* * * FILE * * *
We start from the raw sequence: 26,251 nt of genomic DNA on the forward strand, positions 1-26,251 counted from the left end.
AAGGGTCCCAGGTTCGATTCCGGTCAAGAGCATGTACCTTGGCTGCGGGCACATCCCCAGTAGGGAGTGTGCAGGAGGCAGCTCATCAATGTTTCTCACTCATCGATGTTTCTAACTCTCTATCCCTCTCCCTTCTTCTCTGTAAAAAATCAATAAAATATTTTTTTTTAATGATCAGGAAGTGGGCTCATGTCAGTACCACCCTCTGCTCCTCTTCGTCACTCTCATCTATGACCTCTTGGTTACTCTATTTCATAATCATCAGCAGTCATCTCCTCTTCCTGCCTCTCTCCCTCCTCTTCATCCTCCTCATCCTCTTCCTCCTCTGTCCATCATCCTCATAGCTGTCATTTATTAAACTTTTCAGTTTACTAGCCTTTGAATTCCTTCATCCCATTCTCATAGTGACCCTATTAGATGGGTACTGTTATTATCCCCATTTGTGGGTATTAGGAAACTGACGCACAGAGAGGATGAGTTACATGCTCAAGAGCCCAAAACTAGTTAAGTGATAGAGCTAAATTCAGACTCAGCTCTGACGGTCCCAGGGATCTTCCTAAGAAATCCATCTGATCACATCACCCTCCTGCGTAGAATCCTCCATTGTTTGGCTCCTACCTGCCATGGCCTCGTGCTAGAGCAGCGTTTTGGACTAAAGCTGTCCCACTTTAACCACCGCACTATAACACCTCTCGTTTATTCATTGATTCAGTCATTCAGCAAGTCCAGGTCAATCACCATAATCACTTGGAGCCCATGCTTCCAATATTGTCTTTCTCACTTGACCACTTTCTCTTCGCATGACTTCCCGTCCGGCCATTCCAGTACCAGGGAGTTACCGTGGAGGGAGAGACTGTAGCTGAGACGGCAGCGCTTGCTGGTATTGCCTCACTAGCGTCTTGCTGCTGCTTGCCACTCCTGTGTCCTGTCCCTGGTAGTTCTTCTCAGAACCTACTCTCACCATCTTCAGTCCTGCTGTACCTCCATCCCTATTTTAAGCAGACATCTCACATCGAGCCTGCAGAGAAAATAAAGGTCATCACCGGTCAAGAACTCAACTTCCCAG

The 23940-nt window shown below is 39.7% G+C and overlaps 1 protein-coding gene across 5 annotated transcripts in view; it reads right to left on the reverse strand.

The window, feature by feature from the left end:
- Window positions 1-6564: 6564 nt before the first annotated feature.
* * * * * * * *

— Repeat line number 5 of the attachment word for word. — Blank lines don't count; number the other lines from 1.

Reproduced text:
- Window positions 1-6564: 6564 nt before the first annotated feature.